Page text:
Health care’s contributions to climate change also contribute to many of the diseases we care for, which stands in contrast to a hospital’s healing mission and commitment to “do no harm.” The U.S. health care sector’s greenhouse emissions make up 8.5% of the U.S. total, and American health care facilities emit more greenhouse gas than the entire United Kingdom.
It is imperative that health systems set a net-zero goal for no later than 2050 to limit global warming to 1.5° C and avoid the most catastrophic impacts of climate change.
Kaiser Permanente’s 2025 goals “raise the bar on environmental responsibility, not just for Kaiser Permanente but for the broader social and economic sectors in the U.S. and globally...to inspire us all to create a future where total health is at the core of all that we do.”
The next step is to develop a plan to meet the goal. There are many areas across the hospital where emissions reduction can happen. Reduction strategies might include:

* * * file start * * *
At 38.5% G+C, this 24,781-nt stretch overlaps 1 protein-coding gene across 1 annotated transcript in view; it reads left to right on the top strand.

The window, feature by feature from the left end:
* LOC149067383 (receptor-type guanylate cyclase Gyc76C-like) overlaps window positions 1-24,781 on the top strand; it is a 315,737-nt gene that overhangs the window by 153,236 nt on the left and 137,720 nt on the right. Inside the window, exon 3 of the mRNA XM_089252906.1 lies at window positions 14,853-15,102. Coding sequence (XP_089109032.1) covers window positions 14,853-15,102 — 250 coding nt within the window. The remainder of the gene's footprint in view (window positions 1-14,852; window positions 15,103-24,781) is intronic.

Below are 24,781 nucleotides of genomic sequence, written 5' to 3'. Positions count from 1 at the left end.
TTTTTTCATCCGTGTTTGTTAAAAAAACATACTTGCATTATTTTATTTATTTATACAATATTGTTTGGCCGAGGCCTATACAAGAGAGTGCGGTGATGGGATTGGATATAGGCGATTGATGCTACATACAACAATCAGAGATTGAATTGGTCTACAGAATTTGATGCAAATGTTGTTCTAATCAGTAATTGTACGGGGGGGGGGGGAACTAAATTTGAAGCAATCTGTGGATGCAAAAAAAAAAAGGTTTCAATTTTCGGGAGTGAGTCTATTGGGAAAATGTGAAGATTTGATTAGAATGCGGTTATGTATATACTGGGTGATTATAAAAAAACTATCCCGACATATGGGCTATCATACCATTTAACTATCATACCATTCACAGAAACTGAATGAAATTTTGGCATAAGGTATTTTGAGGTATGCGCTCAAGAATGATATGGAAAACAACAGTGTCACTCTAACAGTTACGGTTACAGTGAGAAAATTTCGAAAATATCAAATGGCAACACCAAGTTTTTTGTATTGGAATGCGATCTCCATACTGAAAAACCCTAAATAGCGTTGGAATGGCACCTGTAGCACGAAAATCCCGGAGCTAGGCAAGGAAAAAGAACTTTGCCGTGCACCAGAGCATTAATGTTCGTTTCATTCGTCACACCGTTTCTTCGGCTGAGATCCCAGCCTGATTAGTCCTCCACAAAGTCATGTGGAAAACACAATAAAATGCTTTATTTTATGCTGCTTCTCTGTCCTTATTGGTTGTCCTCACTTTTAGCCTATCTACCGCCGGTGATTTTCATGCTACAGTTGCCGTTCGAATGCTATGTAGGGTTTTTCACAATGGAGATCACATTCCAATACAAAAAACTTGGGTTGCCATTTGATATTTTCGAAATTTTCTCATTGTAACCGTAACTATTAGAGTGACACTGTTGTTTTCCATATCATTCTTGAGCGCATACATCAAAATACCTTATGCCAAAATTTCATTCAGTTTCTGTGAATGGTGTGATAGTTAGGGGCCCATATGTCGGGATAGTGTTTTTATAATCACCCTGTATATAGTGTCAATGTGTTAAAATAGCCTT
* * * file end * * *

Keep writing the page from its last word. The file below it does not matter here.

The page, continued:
- Energy conservation and efficiency measures
- Renewable energy procurement
- Alternative transportation
- Waste management
- Water conservation
- Sustainable food and beverage strategies, including alternatives to meat
- Anesthetic gas management
These strategies reduce the hospital’s contributions to climate change and air pollution in ways that provide direct health benefits to their communities. Even better, they create positive organizational changes through cost savings, enhance continuity of care, and lead to better recruitment and retention of talent.
Our members are working to reduce greenhouse gas emissions in many ways – some comprehensively and others working through priorities one at a time. Practice Greenhealth has developed a toolkit for greenhouse gas tracking and reduction as well as complementary resources designed to help members mitigate their climate impacts.
The Cool Food Pledge
The Cool Food Pledge is a new platform to help hospitals offer diners more of what they want while slashing food-related greenhouse gas emissions, saving costs, and improving health.